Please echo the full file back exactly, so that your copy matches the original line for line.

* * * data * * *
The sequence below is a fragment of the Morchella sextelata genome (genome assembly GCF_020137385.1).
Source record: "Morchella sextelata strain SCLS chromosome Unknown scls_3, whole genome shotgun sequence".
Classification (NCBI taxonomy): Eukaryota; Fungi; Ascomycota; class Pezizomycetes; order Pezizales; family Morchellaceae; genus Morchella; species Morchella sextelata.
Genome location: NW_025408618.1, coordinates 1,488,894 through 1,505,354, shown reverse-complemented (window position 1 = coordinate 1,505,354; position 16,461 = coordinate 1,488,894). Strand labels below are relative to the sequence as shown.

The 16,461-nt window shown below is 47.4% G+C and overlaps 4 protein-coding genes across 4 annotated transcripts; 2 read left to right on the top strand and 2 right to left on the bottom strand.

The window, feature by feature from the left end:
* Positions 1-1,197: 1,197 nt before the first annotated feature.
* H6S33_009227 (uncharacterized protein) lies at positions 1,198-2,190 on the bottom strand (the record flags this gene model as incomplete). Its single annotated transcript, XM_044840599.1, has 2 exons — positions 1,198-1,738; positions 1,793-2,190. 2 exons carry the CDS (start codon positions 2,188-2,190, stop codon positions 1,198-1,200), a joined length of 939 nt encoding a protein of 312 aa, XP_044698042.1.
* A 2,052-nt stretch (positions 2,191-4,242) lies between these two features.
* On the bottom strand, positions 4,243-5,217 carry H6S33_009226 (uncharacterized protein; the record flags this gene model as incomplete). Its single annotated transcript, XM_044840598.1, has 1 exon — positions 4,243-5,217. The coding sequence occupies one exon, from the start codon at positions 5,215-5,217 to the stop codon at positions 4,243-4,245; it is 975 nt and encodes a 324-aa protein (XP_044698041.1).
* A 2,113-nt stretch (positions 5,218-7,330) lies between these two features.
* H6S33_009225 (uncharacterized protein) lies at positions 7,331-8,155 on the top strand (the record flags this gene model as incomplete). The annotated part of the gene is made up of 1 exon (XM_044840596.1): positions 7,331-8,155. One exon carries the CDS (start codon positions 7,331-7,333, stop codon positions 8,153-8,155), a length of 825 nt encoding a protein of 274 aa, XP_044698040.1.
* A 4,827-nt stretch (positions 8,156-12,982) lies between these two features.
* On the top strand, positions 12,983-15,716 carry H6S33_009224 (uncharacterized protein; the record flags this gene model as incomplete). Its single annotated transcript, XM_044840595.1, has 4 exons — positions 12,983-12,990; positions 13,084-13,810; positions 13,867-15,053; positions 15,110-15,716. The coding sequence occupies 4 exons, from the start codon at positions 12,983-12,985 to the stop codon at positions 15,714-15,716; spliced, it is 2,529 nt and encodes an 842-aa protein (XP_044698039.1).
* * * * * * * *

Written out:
The sequence below is a fragment of the Morchella sextelata genome (genome assembly GCF_020137385.1).
Source record: "Morchella sextelata strain SCLS chromosome Unknown scls_3, whole genome shotgun sequence".
Classification (NCBI taxonomy): Eukaryota; Fungi; Ascomycota; class Pezizomycetes; order Pezizales; family Morchellaceae; genus Morchella; species Morchella sextelata.
Genome location: NW_025408618.1, coordinates 1,488,894 through 1,505,354, shown reverse-complemented (window position 1 = coordinate 1,505,354; position 16,461 = coordinate 1,488,894). Strand labels below are relative to the sequence as shown.

The 16,461-nt window shown below is 47.4% G+C and overlaps 4 protein-coding genes across 4 annotated transcripts; 2 read left to right on the top strand and 2 right to left on the bottom strand.

The window, feature by feature from the left end:
* Positions 1-1,197: 1,197 nt before the first annotated feature.
* H6S33_009227 (uncharacterized protein) lies at positions 1,198-2,190 on the bottom strand (the record flags this gene model as incomplete). Its single annotated transcript, XM_044840599.1, has 2 exons — positions 1,198-1,738; positions 1,793-2,190. 2 exons carry the CDS (start codon positions 2,188-2,190, stop codon positions 1,198-1,200), a joined length of 939 nt encoding a protein of 312 aa, XP_044698042.1.
* A 2,052-nt stretch (positions 2,191-4,242) lies between these two features.
* On the bottom strand, positions 4,243-5,217 carry H6S33_009226 (uncharacterized protein; the record flags this gene model as incomplete). Its single annotated transcript, XM_044840598.1, has 1 exon — positions 4,243-5,217. The coding sequence occupies one exon, from the start codon at positions 5,215-5,217 to the stop codon at positions 4,243-4,245; it is 975 nt and encodes a 324-aa protein (XP_044698041.1).
* A 2,113-nt stretch (positions 5,218-7,330) lies between these two features.
* H6S33_009225 (uncharacterized protein) lies at positions 7,331-8,155 on the top strand (the record flags this gene model as incomplete). The annotated part of the gene is made up of 1 exon (XM_044840596.1): positions 7,331-8,155. One exon carries the CDS (start codon positions 7,331-7,333, stop codon positions 8,153-8,155), a length of 825 nt encoding a protein of 274 aa, XP_044698040.1.
* A 4,827-nt stretch (positions 8,156-12,982) lies between these two features.
* On the top strand, positions 12,983-15,716 carry H6S33_009224 (uncharacterized protein; the record flags this gene model as incomplete). Its single annotated transcript, XM_044840595.1, has 4 exons — positions 12,983-12,990; positions 13,084-13,810; positions 13,867-15,053; positions 15,110-15,716. The coding sequence occupies 4 exons, from the start codon at positions 12,983-12,985 to the stop codon at positions 15,714-15,716; spliced, it is 2,529 nt and encodes an 842-aa protein (XP_044698039.1).